If your local climate is prone to sudden weather changes, resist the urge to transplant your peppers. Instead, move them to a larger pot indoors and wait until early to mid-June before planting outside.
When you do plant your chili peppers, try to bury them so the bottom third of the plant is under the soil. This way, you will encourage more growth and the plant will have access to more nutrients.
Chili pepper plants can look small at the beginning but they will fill out, so space your plants at least 24 inches apart. Peppers of all kinds need lots of nutrients, so more space means less competition for the nutrients currently in the soil.
Chili peppers like soil that is moist but not too wet. Try not to let the soil dry out completely between watering as this can stunt their growth.
If you can, install drip irrigation so you don’t have to worry so much about watering. Timers can also help in the process.
Once your chili pepper plants start to sprout peppers, you can start to ease off on the amount of watering. Don’t let the plants dry out, however, as this will stop the growth.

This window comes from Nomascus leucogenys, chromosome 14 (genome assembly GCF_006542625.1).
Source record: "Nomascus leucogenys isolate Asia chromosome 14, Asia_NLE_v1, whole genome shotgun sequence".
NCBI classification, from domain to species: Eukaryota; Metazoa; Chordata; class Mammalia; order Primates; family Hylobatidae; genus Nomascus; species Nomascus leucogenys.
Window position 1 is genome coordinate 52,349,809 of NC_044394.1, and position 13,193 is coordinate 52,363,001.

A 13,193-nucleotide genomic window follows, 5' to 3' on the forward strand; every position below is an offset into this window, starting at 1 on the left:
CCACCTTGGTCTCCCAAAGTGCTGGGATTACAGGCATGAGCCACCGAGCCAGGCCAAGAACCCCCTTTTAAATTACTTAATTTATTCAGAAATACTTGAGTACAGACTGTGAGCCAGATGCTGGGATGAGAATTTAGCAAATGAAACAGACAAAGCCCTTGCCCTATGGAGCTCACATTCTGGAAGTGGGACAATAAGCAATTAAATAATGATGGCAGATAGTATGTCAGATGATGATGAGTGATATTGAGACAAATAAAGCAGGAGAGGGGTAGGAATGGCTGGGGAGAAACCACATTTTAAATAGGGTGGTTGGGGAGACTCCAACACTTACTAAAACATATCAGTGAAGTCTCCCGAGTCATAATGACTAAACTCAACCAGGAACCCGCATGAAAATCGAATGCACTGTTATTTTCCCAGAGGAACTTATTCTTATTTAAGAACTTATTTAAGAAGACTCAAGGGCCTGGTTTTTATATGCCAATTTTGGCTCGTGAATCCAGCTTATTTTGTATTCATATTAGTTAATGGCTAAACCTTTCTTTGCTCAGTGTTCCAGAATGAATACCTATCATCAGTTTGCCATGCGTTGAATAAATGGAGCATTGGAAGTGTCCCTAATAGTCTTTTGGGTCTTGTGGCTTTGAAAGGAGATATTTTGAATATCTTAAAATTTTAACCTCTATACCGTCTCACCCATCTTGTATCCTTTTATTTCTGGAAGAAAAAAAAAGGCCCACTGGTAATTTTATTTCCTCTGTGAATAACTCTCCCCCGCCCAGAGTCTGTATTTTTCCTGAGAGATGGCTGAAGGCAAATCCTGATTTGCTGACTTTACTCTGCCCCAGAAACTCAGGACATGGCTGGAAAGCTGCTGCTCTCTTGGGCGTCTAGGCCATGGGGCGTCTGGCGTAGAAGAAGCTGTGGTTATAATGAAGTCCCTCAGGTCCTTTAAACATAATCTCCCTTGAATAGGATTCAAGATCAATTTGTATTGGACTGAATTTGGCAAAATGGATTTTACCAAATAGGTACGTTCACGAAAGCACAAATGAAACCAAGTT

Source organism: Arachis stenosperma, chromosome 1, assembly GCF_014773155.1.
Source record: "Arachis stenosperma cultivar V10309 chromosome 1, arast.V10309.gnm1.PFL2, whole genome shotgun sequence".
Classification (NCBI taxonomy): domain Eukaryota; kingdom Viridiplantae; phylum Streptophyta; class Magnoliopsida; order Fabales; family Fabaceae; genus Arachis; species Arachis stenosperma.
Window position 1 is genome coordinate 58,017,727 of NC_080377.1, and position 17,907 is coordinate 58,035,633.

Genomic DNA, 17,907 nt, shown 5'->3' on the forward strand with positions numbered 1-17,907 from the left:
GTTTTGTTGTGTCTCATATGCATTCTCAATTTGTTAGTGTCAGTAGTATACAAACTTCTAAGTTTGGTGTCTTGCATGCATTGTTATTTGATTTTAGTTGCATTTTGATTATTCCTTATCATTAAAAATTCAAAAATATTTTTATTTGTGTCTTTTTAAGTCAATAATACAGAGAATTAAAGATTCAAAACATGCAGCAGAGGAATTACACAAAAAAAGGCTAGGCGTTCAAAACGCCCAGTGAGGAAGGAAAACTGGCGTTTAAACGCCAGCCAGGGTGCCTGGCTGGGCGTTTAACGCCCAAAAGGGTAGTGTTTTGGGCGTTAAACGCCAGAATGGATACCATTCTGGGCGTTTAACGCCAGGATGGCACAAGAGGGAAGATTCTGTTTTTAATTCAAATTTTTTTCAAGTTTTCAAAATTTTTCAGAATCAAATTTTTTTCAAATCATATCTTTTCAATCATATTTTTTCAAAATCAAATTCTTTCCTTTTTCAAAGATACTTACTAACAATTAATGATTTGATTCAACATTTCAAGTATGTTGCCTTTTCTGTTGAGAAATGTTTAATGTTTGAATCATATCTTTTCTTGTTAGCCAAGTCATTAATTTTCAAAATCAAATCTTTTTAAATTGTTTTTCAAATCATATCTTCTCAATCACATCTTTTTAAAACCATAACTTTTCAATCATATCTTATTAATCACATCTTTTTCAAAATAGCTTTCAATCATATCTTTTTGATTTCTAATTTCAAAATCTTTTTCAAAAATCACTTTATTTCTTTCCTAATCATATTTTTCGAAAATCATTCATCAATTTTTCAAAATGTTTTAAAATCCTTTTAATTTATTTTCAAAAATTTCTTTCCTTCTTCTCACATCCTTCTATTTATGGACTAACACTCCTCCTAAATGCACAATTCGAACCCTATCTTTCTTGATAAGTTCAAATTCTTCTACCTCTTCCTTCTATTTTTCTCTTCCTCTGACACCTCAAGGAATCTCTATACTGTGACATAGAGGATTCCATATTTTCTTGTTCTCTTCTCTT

Less water will actually increase the heat of the chili pepper seeds, so if you love hot chilies, allow the soil to become drier.
Depending on the variety of chili pepper, you will see changes in color. Most start out green and then turn red. If you leave them for even longer, the peppers may turn black.
For optimal heat, harvest your chili peppers when they are at their peak ripeness. This usually means when they are bright red but you should look into the varieties and adjust accordingly.
To harvest chilies, gently twist the stem. They should come right off. You can also use clean, sharp scissors to cut the peppers from the stems.
Even though the real hotness of chili peppers comes from their seeds, you should still wear gloves when harvesting. If a chili skin breaks, you can expose yourself to the juices and this will sting if it is transported to your eyes or any open sores.
How long does it take to grow chilies?
It takes about 75 days for chili pepper to be ready to harvest. While this growing period should be fine for most crops, chili peppers don’t do well in the cold so your growing window will be considerably shorter.
Unless you live in the southern United States, you will need to start your chilies inside. This way, the seedlings can get a head start at growing in a warm, sunny location, even if it is still cold outside.
What is the best way to grow chilies?
For the best results, always start your chili pepper plants inside. This will give you the ability to control the temperature around your chili pepper plants which will result in more consistent growth.